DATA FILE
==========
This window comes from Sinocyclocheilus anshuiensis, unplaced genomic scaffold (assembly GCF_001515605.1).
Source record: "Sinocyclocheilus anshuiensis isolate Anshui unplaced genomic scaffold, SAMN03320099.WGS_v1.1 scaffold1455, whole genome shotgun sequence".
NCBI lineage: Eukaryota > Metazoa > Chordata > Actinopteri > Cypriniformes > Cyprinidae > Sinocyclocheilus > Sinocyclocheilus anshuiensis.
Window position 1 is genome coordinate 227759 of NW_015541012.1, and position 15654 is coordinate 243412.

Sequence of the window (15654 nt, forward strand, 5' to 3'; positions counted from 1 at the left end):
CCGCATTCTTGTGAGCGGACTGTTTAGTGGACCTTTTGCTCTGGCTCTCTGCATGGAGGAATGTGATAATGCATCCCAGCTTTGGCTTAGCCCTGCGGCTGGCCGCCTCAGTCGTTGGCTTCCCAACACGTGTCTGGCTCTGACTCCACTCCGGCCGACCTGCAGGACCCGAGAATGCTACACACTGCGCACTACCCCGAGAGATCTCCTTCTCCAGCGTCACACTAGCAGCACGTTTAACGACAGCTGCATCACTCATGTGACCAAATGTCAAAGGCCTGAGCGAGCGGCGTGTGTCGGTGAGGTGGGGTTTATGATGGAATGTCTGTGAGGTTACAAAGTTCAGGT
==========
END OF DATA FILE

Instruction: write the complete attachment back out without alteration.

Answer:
This window comes from Sinocyclocheilus anshuiensis, unplaced genomic scaffold (assembly GCF_001515605.1).
Source record: "Sinocyclocheilus anshuiensis isolate Anshui unplaced genomic scaffold, SAMN03320099.WGS_v1.1 scaffold1455, whole genome shotgun sequence".
NCBI lineage: Eukaryota > Metazoa > Chordata > Actinopteri > Cypriniformes > Cyprinidae > Sinocyclocheilus > Sinocyclocheilus anshuiensis.
Window position 1 is genome coordinate 227759 of NW_015541012.1, and position 15654 is coordinate 243412.

Sequence of the window (15654 nt, forward strand, 5' to 3'; positions counted from 1 at the left end):
CCGCATTCTTGTGAGCGGACTGTTTAGTGGACCTTTTGCTCTGGCTCTCTGCATGGAGGAATGTGATAATGCATCCCAGCTTTGGCTTAGCCCTGCGGCTGGCCGCCTCAGTCGTTGGCTTCCCAACACGTGTCTGGCTCTGACTCCACTCCGGCCGACCTGCAGGACCCGAGAATGCTACACACTGCGCACTACCCCGAGAGATCTCCTTCTCCAGCGTCACACTAGCAGCACGTTTAACGACAGCTGCATCACTCATGTGACCAAATGTCAAAGGCCTGAGCGAGCGGCGTGTGTCGGTGAGGTGGGGTTTATGATGGAATGTCTGTGAGGTTACAAAGTTCAGGT